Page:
Most military body armor is bigger, bulkier, heavier, hotter, rated to stop artillery/grenade shrapnel (shrapnel protection assumes you are far enough away from the blast that the blast itself doesn't kill you) and rifle rounds (and it is assumed that the rifle rounds are being fired from a few hundred meters away and not point blank), not intended to be hidden under the uniform, but worn over top of your fatigues.

    Military body armor is thicker and has external pockets for inserting trauma plates. There are two kinds of trauma plates that I'm aware of, the titanium metal plates and the ballistic ceramic plates. The ceramic plates usually (Note that I said Usually and not Always) stop a projectile dead in its tracks, but shatter on impact (thus dissipating the projectile's energy) The titanium plates can (Note that I said CAN, not always) stop a bullet dead in its tracks, spreading the impact energy over the entire area of the plate, instead of focusing the energy on a single point and allowing it to penetrate you. An impact tends to dent and/or deform the plate, weakening it with each successive shot. The ceramic plates are basically worthless after shattering and after a few dents/deformations weakening the titanium plates, they are becomes less and less able to prevent projectile penetration.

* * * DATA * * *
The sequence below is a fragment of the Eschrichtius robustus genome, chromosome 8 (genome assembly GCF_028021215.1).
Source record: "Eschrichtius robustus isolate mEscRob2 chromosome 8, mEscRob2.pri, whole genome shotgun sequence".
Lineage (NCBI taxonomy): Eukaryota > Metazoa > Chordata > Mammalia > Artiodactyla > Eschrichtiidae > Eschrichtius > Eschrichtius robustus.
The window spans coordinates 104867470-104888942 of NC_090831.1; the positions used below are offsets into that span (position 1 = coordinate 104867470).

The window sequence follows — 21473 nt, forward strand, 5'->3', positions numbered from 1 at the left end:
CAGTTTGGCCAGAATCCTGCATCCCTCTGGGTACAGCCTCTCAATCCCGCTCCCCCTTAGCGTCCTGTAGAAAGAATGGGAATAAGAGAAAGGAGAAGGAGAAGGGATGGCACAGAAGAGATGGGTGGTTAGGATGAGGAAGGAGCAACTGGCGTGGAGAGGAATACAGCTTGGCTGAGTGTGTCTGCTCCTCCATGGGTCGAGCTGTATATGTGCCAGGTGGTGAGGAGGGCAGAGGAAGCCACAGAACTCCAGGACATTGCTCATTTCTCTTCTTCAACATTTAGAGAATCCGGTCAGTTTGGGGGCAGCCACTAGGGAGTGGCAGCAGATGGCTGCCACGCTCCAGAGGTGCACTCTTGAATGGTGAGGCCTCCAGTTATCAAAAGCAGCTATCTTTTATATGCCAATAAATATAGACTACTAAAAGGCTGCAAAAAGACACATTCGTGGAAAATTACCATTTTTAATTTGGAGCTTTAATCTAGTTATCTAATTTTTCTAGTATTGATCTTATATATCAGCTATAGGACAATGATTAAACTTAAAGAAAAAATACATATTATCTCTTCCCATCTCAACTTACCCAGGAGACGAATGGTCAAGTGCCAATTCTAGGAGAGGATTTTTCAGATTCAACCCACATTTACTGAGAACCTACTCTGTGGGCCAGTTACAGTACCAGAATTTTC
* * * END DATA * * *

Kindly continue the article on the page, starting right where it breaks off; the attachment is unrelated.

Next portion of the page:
FOOTNOTE: Just because military ballistic body armor stops a round from punching a hole through you DOES NOT make it bounce off of you. The full impact energy of the projectile is still transferred directly into you (Feels somewhat like getting hit with a baseball bat...leaves bruises and maybe breaks a rib, but it doesn't blow a hole clean through you and pierce your internal organs). The idea behind body armor is that it saves your life and the medics can fix you up...instead of tagging and bagging you for a flag draped casket ride home.

    The ceramic plate armor is good for taking one...sometimes two hits.

    The titanium armor can take a few hits, but each one makes it weaker until eventually it gives out.

    Trauma plates should be replaced after each combat encounter (Where you take a hit).

    Two full 30 round magazines of 7.62mm Ammo, fired at point blank range (such as inside a bar) would chew up body armor and finish you off. That many rounds fired full auto or even semi auto are unlikely to ALL hit an armored vest.